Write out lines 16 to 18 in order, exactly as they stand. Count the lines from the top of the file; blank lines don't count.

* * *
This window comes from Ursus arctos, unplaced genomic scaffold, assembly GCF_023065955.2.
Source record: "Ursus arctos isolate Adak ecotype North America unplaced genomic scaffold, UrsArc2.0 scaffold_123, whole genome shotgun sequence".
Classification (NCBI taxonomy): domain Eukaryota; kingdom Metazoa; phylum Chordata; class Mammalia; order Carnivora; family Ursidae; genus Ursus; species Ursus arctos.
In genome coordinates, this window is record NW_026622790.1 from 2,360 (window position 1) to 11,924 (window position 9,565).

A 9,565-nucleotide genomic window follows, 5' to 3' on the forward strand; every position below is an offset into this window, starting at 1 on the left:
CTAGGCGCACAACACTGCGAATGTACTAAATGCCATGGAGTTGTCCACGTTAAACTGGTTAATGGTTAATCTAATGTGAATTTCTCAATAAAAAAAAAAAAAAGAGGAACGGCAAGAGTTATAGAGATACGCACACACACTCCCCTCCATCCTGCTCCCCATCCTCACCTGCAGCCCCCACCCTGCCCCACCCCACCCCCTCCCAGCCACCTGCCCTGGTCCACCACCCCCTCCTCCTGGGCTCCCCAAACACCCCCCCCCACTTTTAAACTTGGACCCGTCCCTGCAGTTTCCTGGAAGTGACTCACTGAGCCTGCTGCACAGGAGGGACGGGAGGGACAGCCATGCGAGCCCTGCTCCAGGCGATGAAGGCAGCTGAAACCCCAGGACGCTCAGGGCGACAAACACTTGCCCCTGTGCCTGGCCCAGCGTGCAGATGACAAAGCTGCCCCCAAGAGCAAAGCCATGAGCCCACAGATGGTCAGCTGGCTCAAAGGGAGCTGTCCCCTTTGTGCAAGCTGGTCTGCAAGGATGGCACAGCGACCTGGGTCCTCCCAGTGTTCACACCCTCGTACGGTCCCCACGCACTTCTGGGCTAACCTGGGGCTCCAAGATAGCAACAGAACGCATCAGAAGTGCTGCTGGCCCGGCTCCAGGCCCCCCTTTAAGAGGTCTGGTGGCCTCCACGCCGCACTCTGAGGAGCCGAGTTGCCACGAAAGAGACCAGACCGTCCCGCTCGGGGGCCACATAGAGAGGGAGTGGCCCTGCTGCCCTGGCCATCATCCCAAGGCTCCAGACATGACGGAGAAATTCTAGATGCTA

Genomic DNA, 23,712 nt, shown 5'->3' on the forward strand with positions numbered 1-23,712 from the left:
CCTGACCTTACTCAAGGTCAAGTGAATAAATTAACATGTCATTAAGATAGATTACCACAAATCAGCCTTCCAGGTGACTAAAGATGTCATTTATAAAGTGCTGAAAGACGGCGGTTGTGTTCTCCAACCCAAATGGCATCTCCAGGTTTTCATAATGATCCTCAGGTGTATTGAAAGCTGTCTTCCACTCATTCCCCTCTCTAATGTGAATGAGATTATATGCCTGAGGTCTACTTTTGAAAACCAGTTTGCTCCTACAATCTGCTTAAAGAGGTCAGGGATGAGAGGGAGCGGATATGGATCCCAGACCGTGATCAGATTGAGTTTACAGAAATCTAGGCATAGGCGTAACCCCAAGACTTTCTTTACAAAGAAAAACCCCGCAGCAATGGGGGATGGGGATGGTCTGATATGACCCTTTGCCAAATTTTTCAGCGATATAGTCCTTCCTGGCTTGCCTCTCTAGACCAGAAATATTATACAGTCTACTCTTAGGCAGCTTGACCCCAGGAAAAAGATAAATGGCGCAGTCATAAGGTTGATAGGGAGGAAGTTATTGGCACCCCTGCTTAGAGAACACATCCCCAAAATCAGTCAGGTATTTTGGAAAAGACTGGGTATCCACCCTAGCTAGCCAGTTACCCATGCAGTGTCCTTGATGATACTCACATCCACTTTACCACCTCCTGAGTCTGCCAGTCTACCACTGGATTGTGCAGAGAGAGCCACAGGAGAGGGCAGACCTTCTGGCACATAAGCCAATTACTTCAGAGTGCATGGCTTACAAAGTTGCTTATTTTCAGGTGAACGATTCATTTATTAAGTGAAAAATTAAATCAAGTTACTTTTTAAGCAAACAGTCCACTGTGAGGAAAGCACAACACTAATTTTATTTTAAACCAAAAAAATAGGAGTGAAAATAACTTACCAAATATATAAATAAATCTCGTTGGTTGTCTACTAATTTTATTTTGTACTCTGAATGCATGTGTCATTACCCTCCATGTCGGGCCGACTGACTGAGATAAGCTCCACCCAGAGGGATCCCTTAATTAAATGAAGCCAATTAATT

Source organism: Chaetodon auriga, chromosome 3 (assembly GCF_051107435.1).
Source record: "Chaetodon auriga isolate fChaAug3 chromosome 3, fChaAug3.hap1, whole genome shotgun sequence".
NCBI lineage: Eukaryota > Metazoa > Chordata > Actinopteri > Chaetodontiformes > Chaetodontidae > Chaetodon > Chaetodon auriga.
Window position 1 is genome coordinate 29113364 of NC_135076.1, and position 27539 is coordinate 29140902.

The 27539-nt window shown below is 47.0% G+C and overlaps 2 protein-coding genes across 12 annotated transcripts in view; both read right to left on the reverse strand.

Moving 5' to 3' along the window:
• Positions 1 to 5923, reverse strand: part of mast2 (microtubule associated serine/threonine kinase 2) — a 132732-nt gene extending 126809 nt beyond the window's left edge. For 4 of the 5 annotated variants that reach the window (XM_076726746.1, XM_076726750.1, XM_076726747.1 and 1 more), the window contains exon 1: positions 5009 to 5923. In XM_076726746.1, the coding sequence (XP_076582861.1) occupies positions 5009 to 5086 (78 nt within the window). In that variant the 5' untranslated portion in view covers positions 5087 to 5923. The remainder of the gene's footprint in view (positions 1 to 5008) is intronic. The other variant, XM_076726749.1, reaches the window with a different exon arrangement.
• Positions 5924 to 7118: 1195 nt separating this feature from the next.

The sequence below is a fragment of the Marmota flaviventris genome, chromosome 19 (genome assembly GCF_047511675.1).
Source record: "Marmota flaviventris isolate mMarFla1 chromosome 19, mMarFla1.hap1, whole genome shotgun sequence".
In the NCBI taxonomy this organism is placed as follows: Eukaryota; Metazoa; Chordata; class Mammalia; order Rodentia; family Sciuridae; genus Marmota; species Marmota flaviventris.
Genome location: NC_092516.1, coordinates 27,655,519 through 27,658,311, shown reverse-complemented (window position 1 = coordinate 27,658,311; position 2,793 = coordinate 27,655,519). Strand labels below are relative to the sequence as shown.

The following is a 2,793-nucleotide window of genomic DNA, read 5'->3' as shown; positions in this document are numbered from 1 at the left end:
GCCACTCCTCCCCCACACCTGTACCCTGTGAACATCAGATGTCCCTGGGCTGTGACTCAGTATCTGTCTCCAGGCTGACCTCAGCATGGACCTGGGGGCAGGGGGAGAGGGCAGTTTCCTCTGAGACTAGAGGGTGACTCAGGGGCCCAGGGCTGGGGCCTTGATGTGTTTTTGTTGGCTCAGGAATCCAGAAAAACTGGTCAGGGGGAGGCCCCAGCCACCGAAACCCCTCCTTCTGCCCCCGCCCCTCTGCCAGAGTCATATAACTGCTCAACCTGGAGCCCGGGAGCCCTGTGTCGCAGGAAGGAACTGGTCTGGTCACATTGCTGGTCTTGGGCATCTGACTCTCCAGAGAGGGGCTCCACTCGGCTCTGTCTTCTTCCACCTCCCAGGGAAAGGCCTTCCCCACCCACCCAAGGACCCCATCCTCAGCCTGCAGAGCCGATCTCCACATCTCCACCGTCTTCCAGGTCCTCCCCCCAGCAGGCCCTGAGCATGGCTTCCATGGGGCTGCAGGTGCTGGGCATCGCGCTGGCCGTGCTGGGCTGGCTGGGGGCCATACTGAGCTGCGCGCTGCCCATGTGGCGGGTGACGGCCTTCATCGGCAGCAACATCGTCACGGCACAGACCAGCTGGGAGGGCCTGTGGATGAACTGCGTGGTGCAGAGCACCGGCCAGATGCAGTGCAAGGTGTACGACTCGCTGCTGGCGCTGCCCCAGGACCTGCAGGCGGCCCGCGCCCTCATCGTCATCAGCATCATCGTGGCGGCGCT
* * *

• Positions 5924 to 7118: 1195 nt separating this feature from the next.

The sequence below is a fragment of the Marmota flaviventris genome, chromosome 19 (genome assembly GCF_047511675.1).
Source record: "Marmota flaviventris isolate mMarFla1 chromosome 19, mMarFla1.hap1, whole genome shotgun sequence".